The Complete Idiot's Guide to Greening Your Business

The Complete Idiot's Guide to Greening Your Business

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Overview

The Complete Idiot's Guide to Greening Your Business by Trish Riley, Heather Gadonniex

Green is the color of money!

Businesses are always looking to increase their profitability and market share. With rising costs of fuel and consumers targeting environmentally-responsible companies to patronize, businesses have jumped on the green initiative and reaped the financial benefits. The Complete Idiot's Guide(r) to Greening Your Business provides the most up-to-date, concrete, and practical steps for readers to follow to get rich by going green.

*Solid authors with "green" background
*White-hot green market
*Comprehensive, practical business approach

Product Details

ISBN-13: 9781592578856
Publisher: DK
Publication date: 06/02/2009
Series: Complete Idiot's Guide Series
Edition description: Original
Pages: 384
Product dimensions: 7.30(w) x 9.00(h) x 1.00(d)
Age Range: 18 Years

About the Author

Trish Riley is an award-winning environmental journalist and author of The Complete Idiot's Guide(r) to Green Living as well as articles in many publications, including Hemispheres, Audubon Magazine and the Miami Herald.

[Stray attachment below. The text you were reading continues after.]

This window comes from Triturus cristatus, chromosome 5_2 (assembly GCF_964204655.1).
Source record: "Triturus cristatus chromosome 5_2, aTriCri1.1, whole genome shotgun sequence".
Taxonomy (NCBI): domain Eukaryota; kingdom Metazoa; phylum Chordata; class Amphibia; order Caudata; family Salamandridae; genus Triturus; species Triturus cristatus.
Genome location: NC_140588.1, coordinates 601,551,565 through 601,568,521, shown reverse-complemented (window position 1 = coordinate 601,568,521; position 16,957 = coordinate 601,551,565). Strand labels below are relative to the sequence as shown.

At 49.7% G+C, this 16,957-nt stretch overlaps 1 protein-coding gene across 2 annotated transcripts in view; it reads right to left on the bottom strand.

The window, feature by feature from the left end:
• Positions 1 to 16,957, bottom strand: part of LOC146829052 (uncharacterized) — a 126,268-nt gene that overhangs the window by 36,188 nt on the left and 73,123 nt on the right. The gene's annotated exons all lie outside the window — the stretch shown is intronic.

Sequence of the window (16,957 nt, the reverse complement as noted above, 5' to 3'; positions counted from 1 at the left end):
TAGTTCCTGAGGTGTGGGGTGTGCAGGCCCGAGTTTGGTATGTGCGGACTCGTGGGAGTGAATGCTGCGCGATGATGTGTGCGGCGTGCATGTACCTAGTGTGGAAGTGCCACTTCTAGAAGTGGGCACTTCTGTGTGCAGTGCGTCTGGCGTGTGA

Heather Gadonniex is the co-founder of Green It Group, a sustainability advisory firm focusing on sustainable business strategy and implementation, green building, and environmental marketing.

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Complete Idiot's Guide to Greening Your Business 5 out of 5 based on 0 ratings. 1 reviews.
Poultrywriter More than 1 year ago
This is a truly comprehensive book covering everything that I could imagine about reducing the carbon footprint of your business. It goes beyond recycling used office paper to examining what goes into the manufacturing of products, packaging, transportation, employee relations, including improving diet and health, and then marketing what your business has done to get credit for it. Because it focuses on business, the authors look at the bottom line for everything. I've always wondered why business owners don't go green because it does save money. One of the stories I loved comes from a friend of one of the authors, who became the green champion in her office building. "Upper management was happy she was taking an interest in the company, but she felt it did not fully support her or the greening program she was trying to initiate." Read: they thought she was a pain in the butt. They saw her efforts differently when she discovered that the company had been watering the neighbor's lawn for the past five years, to the tune of $17,000. Lots of useful information for anyone. I especially appreciated the detail on the costs of food production and transportation. The Glossary and Resources sections alone make this book worth having on the shelf for reference.